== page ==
Attorney seeks to depose Sacramento Councilman McCarty in arena case

A Sacramento Superior Court judge on Thursday told arena deal foes he will decide in a few days whether to allow them to question City Councilman Kevin McCarty under oath to support their contention that there was a secret deal between some city officials and the new Kings ownership group to help it buy the team.

City officials contend there is no such secret deal, and that McCarty should not be compelled to testify for what a city attorney called a waste of time. Arena deal opponents, however, argued in court Thursday that they believe McCarty and at least one other city official, Economic Development Director Jim Rinehart, may be able to provide evidence that the city tossed some secret “sweeteners” into its agreement with the Kings to jointly finance a $448 million downtown arena.

Judge Eugene Balonon indicated earlier this week he was leaning toward requiring McCarty to submit to a deposition. After a Thursday hearing, Balonon said he likely will issue his decision early next week.

The debate over whether McCarty, who opposes the city arena deal, should be deposed is part of a lawsuit filed last year by local attorney Patrick Soluri, alleging city officials are committing fraud because they have not informed the City Council and public about some elements of the deal.

The lawsuit is based in part on phone conversations McCarty had last year with Soluri and Isaac Gonzalez, a Sacramento resident who opposes the city arena subsidy.

Gonzalez submitted a declaration to the court stating that McCarty told him that Jeff Dorso, an attorney who was assisting Mayor Kevin Johnson, was encouraging council members last year to give the team owners “additional subsidies that would compensate them” for having to pay a higher price for the team in a bidding war with Seattle. Gonzalez’s court filing also alleges McCarty read him a text message from Dorso saying the “the city needed to ‘pay up.’ ”

In a separate filing with the court, Soluri said McCarty called him last year and told him “that hidden in the term sheet (agreement between the city and Kings) was a secret subsidy intended to reimburse the Kings investors for the fact that they were ‘overpaying’ for the franchise.” In his written court declaration, Soluri included an email from McCarty instructing Soluri “you want (Rinehart’s) emails,” and that Rinehart believed the city had seriously undervalued city land that is being given to the Kings as part of the deal.

Contacted Thursday by The Bee, Councilman McCarty replied “no comment,” later adding, “I’m waiting for the court to sort this out.”

Dorso, who now works for the Kings, could not be reached. City spokeswoman Amy Williams said Rinehart and other city officials would decline to comment because of the pending litigation.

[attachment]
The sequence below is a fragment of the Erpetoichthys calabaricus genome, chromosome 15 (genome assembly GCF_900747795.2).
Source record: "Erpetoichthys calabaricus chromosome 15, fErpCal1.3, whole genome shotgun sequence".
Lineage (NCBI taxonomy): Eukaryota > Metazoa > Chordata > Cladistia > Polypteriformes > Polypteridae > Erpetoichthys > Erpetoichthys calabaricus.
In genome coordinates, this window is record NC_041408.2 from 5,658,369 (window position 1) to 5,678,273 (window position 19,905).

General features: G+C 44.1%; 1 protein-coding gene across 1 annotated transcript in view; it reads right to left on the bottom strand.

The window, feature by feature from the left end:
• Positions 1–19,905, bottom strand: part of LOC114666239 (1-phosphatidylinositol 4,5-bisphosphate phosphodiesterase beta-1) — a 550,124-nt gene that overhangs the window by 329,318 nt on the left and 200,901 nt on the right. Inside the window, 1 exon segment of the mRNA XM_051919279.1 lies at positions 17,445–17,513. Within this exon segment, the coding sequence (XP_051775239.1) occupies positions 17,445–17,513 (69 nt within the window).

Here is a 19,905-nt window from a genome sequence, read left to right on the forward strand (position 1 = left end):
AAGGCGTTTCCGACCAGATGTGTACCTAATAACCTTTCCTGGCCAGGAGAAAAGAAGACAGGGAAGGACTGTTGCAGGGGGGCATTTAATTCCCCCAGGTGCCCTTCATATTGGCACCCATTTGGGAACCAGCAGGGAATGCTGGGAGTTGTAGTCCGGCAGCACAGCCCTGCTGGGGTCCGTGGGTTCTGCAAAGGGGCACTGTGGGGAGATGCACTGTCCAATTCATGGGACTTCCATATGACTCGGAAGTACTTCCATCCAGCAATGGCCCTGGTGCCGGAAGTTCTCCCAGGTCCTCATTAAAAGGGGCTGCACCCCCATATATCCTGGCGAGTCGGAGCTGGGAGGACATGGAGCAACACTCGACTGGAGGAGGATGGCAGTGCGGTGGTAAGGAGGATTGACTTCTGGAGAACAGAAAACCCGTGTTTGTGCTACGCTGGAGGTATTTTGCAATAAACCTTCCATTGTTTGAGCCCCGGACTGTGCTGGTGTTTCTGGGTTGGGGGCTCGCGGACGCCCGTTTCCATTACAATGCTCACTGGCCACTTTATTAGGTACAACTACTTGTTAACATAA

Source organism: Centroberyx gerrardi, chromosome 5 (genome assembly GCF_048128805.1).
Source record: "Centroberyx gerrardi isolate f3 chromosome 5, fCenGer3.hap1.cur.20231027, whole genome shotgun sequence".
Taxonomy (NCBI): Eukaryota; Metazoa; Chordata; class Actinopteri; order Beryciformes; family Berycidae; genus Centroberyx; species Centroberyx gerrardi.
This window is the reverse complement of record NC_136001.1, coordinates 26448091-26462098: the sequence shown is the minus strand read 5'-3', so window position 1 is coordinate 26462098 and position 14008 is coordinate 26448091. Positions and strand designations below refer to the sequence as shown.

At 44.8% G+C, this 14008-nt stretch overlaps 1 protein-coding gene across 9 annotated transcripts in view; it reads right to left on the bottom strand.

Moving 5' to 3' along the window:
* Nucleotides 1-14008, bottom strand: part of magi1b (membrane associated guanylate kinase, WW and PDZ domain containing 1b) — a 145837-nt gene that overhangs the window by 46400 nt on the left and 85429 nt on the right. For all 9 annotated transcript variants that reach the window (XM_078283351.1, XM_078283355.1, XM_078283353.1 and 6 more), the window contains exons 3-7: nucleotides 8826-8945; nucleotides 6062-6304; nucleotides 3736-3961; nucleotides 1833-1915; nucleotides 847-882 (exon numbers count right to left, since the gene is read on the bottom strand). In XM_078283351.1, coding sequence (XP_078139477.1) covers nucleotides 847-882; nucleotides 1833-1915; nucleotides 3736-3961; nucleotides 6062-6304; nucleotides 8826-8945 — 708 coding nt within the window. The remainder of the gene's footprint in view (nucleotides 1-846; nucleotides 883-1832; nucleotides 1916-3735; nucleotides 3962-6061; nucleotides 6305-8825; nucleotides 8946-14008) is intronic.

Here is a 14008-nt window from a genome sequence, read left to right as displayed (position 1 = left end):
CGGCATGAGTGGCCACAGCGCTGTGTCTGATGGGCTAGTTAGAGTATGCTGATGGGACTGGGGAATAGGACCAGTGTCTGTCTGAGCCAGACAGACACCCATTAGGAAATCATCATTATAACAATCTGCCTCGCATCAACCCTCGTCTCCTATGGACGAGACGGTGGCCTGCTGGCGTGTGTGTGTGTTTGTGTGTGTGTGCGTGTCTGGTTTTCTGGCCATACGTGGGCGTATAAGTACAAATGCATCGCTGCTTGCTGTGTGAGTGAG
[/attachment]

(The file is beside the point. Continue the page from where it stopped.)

In the Thursday court hearing, Soluri told the judge that questioning McCarty and Rinehart under oath might be his only chance at fleshing out his belief that “there was an intent to deceive the council and public.”

Soluri and other arena critics have focused on three aspects of the term sheet that the city and Kings agreed to in concept last year. The city agreed to put $258 million in value into the arena project, including several parcels that an independent broker estimated are worth $38 million. The city also agreed to give the Kings six small plots where the team can place digital billboards, and it agreed to let the Kings operate some key underground parking spots at Downtown Plaza, the site of the planned arena.

Those elements of the deal were laid out in the term sheet presented to the council and public for approval. Soluri and other critics say the city did not, however, show true values for those items. The parcels, they contend, are or will eventually be worth more than $38 million. Critics also point out that the city failed to place a value on the billboard plots or on the parking spots.

City officials have said they believe the $38 million figure is solid, and might even be overstating the value of the land, given the sluggishness of the real estate market. Officials said they did not put a value on the parking spots because it was not yet certain exactly where the arena would be placed, how many spots that would leave available, and how much money would be required to keep the remaining spots operational over time. The billboard sites are vacant. If the Kings were to put up billboards, they could, at present rates, earn as much as $19 million over the next 35 years on them, according to a Bee estimate.

The attorney representing the city, Dawn McIntosh of the Meyers Nave law firm, called Soluri’s assertions “a waste of everyone’s time.”

“There is simply no fraud here,” she said.

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